Tuesday, July 23, 2013

The Breastfeeding Diaries: Chewing While Nursing

I was so excited after my initial post about the breastfeeding diaries to see that some other lovely ladies wanted to share their stories and experiences. I've learned a lot from other Mamas, especially at the beginning of my breastfeeding journey. Today's post comes from Jess from Sparkles and Crafts, Jess is one of the inspirations for this series, so I'm excited that she wanted to share her experience.

Hi! I’m Jess from Sparkles and Crafts and I’m so thrilled to be here sharing my story.

My son is now ten weeks old and I can very proudly say he has never had a drop of formula...but that doesn't mean breastfeeding has been easy.

In my early nursing days, I was in excruciating pain. I hoped the would just go away on it’s own since I had always heard, “If your latch is correct, breastfeeding should not hurt.” and from what I could tell, my son’s latch was great!

He was born weighing 8lb 9oz and weighed only 7lb 12oz when he went for his first visit to the pediatrician two days later. In the first few days he didn't latch well and wasn't very interested in nursing, so I had help to learn the latch and encourage him to eat.

Thankfully, our pediatrician is an advocate for breastfeeding and shared motivating words to keep at it, neither one of us wanted him on formula at all.

By the time my son Billy was two weeks old I was battling mastitis for a second time and no longer had any original skin left on my nipples. I didn't understand why it was happening, I swore his latch was right! Why did it hurt so badly?? Why was I bleeding, feverish and brought to tears every time my son nursed?

I sought professional help with a lactation consultant at the hospital to get to the bottom of these breastfeeding woes. I had a personal goal to deliver my son naturally with no drugs and since I wasn’t able to, I was committed to breastfeeding. I would not be defeated and give him formula because it was easier.

Once I showed the damage to Jill, my lactation consultant, she cringed and explained this is the result of a chewing infant. My son wasn't effectively nursing when he reached the breast, he was chewing to get the milk to flow. No wonder it hurt so badly!

Jill checked Billy’s latch and confirmed that he was definitely lazy and only took in the smallest part possible into his mouth. I was shivering, with tears were running down my cheeks from pain and she immediately “fish hooked” him to remove him from the breast.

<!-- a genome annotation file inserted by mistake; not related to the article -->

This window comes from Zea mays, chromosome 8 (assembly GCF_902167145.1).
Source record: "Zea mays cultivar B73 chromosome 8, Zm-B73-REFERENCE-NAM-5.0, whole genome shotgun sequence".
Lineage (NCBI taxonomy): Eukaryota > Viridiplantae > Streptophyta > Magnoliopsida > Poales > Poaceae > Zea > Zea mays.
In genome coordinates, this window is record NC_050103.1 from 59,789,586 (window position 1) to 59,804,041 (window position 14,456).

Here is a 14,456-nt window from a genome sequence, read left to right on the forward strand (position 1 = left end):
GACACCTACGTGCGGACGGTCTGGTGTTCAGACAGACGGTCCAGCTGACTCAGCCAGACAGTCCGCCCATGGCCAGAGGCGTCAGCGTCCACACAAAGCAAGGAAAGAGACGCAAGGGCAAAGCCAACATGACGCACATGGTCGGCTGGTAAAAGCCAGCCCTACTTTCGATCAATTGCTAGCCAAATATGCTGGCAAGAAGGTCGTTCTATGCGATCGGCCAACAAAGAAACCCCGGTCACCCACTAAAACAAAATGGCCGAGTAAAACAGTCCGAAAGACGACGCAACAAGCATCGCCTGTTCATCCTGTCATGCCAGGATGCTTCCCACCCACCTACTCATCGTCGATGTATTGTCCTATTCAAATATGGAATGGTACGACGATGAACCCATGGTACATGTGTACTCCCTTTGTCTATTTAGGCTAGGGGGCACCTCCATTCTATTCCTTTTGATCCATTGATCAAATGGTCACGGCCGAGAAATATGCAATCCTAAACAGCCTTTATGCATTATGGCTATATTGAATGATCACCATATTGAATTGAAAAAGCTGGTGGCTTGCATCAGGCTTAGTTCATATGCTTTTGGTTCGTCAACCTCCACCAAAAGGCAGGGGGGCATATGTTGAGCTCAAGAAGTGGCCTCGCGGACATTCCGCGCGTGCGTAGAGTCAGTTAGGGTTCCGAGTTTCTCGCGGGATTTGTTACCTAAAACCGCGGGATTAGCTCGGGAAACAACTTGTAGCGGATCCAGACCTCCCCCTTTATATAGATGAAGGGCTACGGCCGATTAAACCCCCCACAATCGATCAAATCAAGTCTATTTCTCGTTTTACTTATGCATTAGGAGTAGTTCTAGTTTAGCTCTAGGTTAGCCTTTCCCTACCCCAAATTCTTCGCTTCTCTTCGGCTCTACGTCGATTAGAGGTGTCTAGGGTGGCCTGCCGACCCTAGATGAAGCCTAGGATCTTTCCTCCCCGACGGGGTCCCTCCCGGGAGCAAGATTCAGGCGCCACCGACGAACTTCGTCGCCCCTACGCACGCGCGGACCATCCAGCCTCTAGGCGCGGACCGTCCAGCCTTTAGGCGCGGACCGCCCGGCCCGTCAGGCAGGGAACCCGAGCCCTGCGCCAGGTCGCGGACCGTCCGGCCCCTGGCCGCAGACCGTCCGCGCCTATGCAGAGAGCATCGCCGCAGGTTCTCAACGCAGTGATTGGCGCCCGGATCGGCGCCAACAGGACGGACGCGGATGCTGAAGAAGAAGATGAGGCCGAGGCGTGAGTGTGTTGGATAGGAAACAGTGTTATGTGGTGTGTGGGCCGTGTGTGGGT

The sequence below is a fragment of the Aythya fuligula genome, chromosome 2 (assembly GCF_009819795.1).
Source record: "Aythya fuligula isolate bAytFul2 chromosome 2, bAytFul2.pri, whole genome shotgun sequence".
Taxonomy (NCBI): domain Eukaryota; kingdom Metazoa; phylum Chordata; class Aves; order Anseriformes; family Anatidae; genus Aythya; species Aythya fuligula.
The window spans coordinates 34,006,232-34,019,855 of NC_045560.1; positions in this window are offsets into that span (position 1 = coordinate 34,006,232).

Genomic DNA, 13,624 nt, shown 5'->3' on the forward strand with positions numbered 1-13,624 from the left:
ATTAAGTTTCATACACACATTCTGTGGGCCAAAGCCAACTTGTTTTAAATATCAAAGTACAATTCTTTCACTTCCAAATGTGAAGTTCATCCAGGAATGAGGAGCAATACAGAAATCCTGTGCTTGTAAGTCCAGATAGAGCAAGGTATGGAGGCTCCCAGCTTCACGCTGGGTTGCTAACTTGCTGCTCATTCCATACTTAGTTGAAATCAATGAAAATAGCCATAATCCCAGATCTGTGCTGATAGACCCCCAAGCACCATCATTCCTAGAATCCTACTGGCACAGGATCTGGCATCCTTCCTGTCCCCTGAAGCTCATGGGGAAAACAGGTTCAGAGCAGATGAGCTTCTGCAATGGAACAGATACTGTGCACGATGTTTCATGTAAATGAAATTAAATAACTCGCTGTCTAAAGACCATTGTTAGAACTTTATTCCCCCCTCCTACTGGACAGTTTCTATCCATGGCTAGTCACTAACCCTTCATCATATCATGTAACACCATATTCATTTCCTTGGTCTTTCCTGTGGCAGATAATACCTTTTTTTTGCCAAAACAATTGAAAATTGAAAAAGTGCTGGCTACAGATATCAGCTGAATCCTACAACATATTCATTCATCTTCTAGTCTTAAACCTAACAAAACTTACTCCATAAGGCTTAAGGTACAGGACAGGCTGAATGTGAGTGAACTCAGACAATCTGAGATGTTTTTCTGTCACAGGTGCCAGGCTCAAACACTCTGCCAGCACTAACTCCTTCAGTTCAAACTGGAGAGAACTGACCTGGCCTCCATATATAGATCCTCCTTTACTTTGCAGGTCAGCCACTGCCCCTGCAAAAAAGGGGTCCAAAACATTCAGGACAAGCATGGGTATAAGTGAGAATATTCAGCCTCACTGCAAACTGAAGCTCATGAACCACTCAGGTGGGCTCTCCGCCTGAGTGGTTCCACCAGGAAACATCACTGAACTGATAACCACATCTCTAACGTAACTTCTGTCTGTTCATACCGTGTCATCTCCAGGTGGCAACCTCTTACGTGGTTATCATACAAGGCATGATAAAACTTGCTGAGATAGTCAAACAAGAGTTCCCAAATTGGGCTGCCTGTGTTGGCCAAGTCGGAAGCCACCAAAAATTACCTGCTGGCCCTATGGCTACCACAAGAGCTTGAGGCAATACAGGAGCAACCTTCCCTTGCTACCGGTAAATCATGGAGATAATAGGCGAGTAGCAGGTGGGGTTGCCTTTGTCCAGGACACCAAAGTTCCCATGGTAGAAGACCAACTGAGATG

From there, Jill, Billy and I spent ninety minutes practicing a proper latch. Feeling what a correct latch is after weeks of tears and pain is like wearing glasses for the first time after struggling to see. FINALLY! Relief!!

I learned how to “fish hook” Billy when he began chewing, which happens if he is tired or doesn’t have enough of the breast in his mouth. Every time he chewed, he was removed and the feeding was over until he was able to focus and effectively nurse again.

Over the next few days I visited Jill several more times to keep practicing that proper latch, fish hook to remove Billy when he chewed, then re-latch him.

I joined the breastfeeding support group at the hospital for additional support in this breastfeeding journey. I saw the light at the end of the tunnel and knew it would only get easier from here.

More than a handful of people (including lactation consultants running the BF support group) told me that “normal” moms would have given up from the excruciating pain I experienced. I am so happy I stuck with it because it has now been ten weeks and Billy weighed in at 12lb 10oz last week.

Maybe it is my stubborn attitude or my confident personality, but I know now I can do it for the long haul. I am still healing from the extensive damage that resulted from those first two weeks of lazy nursing and chewing but I am no longer brought to tears when Billy latches. I don’t have anxiety every time I know it is time to feed him and thanks to a schedule, I always know when he will need to eat next.

As far as healing goes, I found non-stick bandage pads with adhesive tabs with some coconut oil worked the best for me. It keeps my clothes from rubbing on the sores and provides a lot of relief!

My goal is to breastfeed Billy for at least one year. I know when he gets teeth it will be a new adventure again because he will still chew from time to time if he gets sleepy. I use the same methods now as I did when he was a tiny infant; fish hook and re-latch him when he is ready to focus.

I absolutely love the bond Billy and I have through breastfeeding and seeing his weight exceed the 50th percentile and approach the 75th makes my heart swell with pride. I stuck with it and Billy is proof of the success!! 

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